As expected, President Donald Trump has withdrawn the United States from the Paris climate accord. He made the announcement in the White House Rose Garden. The president did not address the science of climate change as such, but rather the shortcomings, as he saw it, of the Paris agreement. The announcement fulfills a promise he made during the presidential campaign and will, therefore, be viewed favorably by Trump’s base.

‘Pittsburgh, not Paris’

Trump stated, “I was elected to represent the citizens of Pittsburgh, not Paris.” That statement, in a nutshell, was his explanation for withdrawing from the climate change agreement.

He noted that adhering to the agreement would cost the United States millions of jobs and a decrease in economic growth.

He also suggested that the accord was unfair as it imposed burdens on the United States that are notedly shared by other countries that emit more greenhouse gasses, particularly China and India. He finally stated that the agreement would have negligible effects on the increase in global temperatures. The president did offer an olive branch of sorts by proposing to renegotiate America’s reentry into the Paris accord or the formation of a new agreement more favorable to United States' interests.

Political fallout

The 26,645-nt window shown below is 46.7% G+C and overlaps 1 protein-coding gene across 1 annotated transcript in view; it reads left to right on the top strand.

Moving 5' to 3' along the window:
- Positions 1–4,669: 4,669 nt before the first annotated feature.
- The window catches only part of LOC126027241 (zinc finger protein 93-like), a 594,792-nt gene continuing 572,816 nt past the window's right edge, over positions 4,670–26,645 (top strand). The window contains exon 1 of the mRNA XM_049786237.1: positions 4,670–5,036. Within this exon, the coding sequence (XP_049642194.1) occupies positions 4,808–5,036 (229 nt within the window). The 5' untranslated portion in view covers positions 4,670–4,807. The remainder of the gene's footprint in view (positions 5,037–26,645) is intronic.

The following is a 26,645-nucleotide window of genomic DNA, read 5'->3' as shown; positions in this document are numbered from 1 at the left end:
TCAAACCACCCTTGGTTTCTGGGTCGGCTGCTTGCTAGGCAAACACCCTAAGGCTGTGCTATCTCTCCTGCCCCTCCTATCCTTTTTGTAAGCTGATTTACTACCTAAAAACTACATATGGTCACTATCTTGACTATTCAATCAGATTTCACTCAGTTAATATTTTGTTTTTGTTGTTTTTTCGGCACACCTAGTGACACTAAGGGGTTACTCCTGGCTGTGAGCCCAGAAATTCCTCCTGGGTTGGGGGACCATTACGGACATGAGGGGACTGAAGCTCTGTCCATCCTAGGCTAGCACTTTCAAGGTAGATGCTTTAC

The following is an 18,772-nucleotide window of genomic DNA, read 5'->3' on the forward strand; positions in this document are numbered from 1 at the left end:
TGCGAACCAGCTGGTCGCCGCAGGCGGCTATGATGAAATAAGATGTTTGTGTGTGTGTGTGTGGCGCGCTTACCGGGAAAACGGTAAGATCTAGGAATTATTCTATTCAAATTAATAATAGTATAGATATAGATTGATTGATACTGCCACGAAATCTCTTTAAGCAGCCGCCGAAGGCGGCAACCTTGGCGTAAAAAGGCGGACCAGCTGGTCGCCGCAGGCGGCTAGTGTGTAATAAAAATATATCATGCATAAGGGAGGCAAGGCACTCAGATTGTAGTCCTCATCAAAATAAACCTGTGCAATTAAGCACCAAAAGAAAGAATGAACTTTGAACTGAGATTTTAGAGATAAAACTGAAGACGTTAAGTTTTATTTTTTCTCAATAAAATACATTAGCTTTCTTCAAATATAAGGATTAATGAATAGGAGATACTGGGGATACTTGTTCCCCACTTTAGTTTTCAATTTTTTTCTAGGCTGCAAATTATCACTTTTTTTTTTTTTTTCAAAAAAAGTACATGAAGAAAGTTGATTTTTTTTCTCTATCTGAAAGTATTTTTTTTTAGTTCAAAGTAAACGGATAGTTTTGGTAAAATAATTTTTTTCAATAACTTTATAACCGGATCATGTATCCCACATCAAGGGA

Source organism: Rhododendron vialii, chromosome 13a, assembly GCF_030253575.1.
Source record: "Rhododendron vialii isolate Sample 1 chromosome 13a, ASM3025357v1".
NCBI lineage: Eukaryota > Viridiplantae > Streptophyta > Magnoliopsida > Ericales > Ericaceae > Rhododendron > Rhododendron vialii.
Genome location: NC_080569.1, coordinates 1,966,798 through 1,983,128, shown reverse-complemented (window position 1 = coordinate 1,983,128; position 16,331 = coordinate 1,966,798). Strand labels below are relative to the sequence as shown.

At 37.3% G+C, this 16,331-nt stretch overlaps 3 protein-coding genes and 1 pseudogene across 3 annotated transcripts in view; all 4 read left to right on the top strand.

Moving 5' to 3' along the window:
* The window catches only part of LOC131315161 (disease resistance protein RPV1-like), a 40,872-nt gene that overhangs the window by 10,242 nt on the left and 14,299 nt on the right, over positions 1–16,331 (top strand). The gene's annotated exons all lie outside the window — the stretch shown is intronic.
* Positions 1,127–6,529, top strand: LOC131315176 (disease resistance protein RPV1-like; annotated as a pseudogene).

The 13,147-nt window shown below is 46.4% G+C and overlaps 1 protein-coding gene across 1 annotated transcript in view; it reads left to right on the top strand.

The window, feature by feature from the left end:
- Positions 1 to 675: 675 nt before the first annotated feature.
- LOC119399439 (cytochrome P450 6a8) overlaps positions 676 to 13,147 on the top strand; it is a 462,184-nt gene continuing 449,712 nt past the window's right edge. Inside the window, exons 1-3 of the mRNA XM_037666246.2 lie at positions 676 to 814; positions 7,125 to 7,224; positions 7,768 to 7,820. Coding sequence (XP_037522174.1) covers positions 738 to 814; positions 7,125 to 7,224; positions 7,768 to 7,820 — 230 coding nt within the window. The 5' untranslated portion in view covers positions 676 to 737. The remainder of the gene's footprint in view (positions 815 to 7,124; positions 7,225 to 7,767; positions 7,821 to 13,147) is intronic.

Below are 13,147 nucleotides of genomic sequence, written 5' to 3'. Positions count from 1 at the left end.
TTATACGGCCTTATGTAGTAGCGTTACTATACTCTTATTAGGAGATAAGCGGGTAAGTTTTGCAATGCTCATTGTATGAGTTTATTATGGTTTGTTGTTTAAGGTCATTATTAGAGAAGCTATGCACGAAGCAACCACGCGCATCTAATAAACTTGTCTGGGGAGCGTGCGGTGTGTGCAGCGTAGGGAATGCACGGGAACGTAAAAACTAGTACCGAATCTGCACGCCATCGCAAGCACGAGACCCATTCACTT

The political fallout will be as one might expect. Republicans and conservatives are hailing Trump’s decision as a correction of what they see as an ill-considered decision by the Obama administration into a bad agreement.

The president’s blue collar supporters, who saw the Paris agreement as being entered into at their expense, are also happy with the decision.

Liberal Democrats and environmentalists are, by contrast, outraged. A small group of protesters yelled slogans outside the White House. Former President Barack Obama expressed disappointment.

California Gov. Jerry Brown vowed that his state would adhere to the agreement, in effect “decarbonizing” that state’s economy.

Economic effects

Efforts by the federal government to clamp down on fossil fuels and ramp up support for renewable energy had already started to come to an end before Trump announced his decision. That does not mean that the renewable energy industry will stop in the United States or that oil and gas will reign supreme forever.

As the cost of solar and wind continues to diminish, more energy will be generated with those technologies. Cheaper, cleaner, burning natural gas will continue to displace coal regardless of government policy. In the United States, at least, outside blue states such as California, energy technology will be determined by the market and not government fiat.